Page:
So I got on a plane to attend to a work related matter, thinking that there would be no time for scepticism for a week or two.
But it’s funny who you meet when you least expect to.
I’ve been to more Comicons (San Diego, CA) than I can remember, but that was a while ago. And this was my first DragonCon (Atlanta, GA). It turned out to be a heart-warming collision of the geek universes – fantasy and science – that I hadn’t suspected existed in such a concrete form prior to this.
There was a full-on Skeptic presence with a program including James Randi, D J Groethe, George Hrab, Richard Saunders, Kylie Sturgess, Rebecca Watson and many others. There was a table for Skepchick, the local Skeptics and CFI.
Sorry Rebecca, tried to catch you but kept missing you.
However, I managed to say hello to James Randi twice, and got a piccie.
The sciencey/skeptic vibe wasn’t just propaganda though. Along with all the T-shirts (eg. illustration right) I could see two very practical and humanitarian strands at DragonCon.
One is well established. There have been blood drives at US conventions for a few years. Comicon and DragonCon have a friendly rivalry to see who can collect most of the red stuff.
Comicon’s ‘Robert A Heinlein’ blood drive has collected 8,736 pints of blood over the last 33 years. Attendance this year was at the venue’s capacity of 125,000 and donations were generous.
But they may have been trumped by DragonCon: despite the smaller attendance of 40,000, they had nearly 2,000 units by Sunday afternoon and thought they may be on for this year’s Elizabeth Bathory award.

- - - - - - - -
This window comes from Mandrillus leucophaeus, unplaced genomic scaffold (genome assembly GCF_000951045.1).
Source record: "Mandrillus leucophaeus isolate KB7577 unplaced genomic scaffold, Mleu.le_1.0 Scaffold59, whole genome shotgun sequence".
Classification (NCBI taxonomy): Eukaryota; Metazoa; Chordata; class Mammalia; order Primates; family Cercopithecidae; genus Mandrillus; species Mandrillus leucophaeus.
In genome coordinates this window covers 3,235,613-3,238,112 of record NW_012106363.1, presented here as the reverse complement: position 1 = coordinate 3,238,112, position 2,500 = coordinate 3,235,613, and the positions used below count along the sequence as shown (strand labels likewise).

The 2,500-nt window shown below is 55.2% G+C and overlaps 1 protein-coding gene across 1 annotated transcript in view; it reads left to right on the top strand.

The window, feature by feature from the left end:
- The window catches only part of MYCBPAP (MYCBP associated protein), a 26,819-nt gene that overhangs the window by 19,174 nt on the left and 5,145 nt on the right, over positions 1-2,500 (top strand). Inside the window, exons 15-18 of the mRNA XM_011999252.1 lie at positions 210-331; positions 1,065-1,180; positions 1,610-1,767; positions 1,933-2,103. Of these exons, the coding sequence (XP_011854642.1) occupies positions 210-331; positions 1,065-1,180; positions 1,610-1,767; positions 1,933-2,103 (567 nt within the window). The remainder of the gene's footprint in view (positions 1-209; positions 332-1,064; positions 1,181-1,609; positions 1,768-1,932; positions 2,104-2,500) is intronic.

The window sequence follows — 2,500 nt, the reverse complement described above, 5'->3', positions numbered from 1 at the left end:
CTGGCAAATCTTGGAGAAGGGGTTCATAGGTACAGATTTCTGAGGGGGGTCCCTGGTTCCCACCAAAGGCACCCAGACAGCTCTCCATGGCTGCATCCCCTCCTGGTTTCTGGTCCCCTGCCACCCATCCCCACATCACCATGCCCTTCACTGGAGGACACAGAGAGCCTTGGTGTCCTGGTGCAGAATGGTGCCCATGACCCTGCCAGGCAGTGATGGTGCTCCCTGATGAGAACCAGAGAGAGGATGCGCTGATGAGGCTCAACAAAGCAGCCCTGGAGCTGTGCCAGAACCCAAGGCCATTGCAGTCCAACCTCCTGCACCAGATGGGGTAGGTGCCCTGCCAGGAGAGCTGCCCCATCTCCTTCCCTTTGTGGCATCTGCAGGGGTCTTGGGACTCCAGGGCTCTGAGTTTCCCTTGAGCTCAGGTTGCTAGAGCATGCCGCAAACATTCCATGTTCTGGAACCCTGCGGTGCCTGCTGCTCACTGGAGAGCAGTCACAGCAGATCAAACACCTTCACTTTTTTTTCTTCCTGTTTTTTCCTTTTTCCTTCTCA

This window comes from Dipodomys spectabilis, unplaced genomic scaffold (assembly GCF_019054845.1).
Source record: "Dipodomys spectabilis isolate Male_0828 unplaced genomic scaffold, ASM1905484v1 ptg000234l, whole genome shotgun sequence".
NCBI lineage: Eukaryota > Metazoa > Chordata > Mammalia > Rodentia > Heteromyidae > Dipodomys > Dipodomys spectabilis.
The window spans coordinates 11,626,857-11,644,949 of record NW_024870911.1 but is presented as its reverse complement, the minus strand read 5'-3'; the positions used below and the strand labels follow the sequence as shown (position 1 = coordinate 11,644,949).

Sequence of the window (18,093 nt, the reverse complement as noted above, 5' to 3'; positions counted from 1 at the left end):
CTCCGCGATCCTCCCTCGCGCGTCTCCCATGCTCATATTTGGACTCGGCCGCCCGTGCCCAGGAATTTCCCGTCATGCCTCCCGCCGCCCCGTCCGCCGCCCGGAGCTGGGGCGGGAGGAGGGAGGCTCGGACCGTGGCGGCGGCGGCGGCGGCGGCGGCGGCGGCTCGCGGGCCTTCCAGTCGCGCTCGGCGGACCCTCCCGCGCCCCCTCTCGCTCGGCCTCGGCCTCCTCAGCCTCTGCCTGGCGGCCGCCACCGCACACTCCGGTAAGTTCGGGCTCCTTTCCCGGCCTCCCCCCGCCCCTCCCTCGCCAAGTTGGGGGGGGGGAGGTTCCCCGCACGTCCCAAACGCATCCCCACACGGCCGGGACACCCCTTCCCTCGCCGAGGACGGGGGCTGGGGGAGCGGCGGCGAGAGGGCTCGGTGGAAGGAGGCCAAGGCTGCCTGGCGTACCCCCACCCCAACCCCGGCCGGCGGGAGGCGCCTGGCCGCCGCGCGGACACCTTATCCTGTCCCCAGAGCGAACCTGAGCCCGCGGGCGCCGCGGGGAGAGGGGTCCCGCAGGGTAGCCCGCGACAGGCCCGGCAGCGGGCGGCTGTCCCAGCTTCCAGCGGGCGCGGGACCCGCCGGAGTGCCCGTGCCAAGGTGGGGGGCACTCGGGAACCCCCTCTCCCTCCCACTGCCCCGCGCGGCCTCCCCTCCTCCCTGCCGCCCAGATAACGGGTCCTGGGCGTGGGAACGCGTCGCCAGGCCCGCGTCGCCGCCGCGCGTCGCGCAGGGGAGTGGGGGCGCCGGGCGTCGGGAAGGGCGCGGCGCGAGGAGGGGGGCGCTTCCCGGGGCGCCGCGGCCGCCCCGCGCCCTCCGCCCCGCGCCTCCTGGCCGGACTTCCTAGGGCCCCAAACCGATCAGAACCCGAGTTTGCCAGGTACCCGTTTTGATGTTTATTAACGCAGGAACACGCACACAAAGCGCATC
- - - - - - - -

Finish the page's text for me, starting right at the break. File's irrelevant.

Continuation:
Actually, I just made that award up, but I think they deserve it. ‘Life South’ is the non-profit blood centre which runs the drive. The blood stays in the tri-state community (Alabama, Georgia and Florida) and is much needed in the summer months when donations usually drop.
Well done guys.
The second strand is newer and also much needed. The ‘Hug Me I’m Vaccinated’ campaign provides free TDAP boosters for against tetanus, diphtheria and pertussis (whooping cough). At the same venue there was free HIV testing and next year they plan to add flu jabs.
Whatever scary stories you hear about the cost of American medicine, children’s vaccinations are available for free … if you want them. The government has a large budget allocation for free vaccines and complete vaccination is running at about 85%.
However, the US has suffered as much as the UK from anti-vax propaganda. Jenny McCarthy, Bill Maher (Bill how could you? – you’re so funny, especially about religion) and Oprah have added celebrity momentum to Andrew Wakefield’s discredited theories.
So ‘over-googled people’ think they’re doing their kids a favour by leaving them vulnerable to serious diseases that we could have left in the last century. The US has hot-spots of low vaccination rates and contagious disease outbreaks, such as measles in San Diego in 2008.
‘Hug Me I’m Vaccinated’ is created, run or contributed to by three organisations: The Women Thinking Free Foundation; The Centre for Disease Control and Skepchick.
By half way though Sunday, two hundred vaccinations had been given, such an enthusiastic take-up that the guys thought they may run out.
What a fun Labor Day weekend!